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Excessive consumption of alcohol is a serious problem in many parts of the world, where many citizens go drinking beyond what is advisable, whether we are talking about products such as wine, spirits or beer. Without neglecting the preventive measures and traditional treatments to overcome alcohol addiction, British health authorities have approved the use of a daily use medication for people with alcohol problems, which seems to guarantee satisfactory results, judging by the information published by the specialized website The Drinks Business.

The active ingredient in this ?anti-alcohol? pill, called Nalmefene, works by inhibiting the feeling of wellbeing that is obtained after the ingestion of an alcoholic beverage and, therefore, reduces the compulsive consumption largely responsible for the addiction in many people. In clinical tests performed, the study subjects reduced their consumption to about half after six months using the treatment.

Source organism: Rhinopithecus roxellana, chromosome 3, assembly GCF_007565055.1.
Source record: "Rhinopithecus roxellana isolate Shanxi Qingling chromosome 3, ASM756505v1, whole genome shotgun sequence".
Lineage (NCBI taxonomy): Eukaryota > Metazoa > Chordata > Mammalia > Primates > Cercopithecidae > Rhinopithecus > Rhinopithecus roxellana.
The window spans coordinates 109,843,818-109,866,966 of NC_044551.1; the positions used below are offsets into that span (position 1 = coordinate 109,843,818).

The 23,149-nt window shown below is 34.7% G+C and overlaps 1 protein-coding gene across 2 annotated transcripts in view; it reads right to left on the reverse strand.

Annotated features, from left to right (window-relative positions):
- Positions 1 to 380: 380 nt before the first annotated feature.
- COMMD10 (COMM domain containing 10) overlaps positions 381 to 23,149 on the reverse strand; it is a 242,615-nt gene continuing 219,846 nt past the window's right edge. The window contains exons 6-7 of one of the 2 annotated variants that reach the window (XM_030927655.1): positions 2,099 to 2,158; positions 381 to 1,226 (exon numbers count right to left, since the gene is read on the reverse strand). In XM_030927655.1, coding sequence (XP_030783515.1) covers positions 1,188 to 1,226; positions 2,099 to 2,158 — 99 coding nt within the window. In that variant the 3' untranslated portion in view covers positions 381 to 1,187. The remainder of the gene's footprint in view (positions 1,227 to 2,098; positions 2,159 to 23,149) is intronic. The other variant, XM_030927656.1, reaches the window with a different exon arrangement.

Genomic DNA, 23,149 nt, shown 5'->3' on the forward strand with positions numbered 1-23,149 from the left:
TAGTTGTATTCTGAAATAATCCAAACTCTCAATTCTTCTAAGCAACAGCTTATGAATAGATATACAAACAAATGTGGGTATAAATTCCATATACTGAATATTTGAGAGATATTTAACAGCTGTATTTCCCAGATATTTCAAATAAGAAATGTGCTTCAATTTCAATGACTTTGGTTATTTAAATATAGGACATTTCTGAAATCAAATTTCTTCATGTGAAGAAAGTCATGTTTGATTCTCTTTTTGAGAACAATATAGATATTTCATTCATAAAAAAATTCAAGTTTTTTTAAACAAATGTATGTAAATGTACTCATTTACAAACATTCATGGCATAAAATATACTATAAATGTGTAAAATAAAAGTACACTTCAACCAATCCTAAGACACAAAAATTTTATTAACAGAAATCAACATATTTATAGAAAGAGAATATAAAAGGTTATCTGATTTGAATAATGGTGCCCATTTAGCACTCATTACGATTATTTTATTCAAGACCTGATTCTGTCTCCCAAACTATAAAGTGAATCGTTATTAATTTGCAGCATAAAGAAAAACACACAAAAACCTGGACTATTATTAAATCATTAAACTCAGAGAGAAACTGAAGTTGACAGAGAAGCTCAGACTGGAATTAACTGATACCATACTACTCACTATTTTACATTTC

The National Institute for Health and Care Excellence (NICE) has approved the use of this new drug, which could benefit about 600,000 people at a cost of 600 million pounds per year.

According to NICE specialist Carole Longson, this drug has shown clinical efficacy and cost-effectiveness compared with the single application of traditional psychiatric and social therapies, remembering, however, that its use must be accompanied by traditional control methods of alcohol addiction.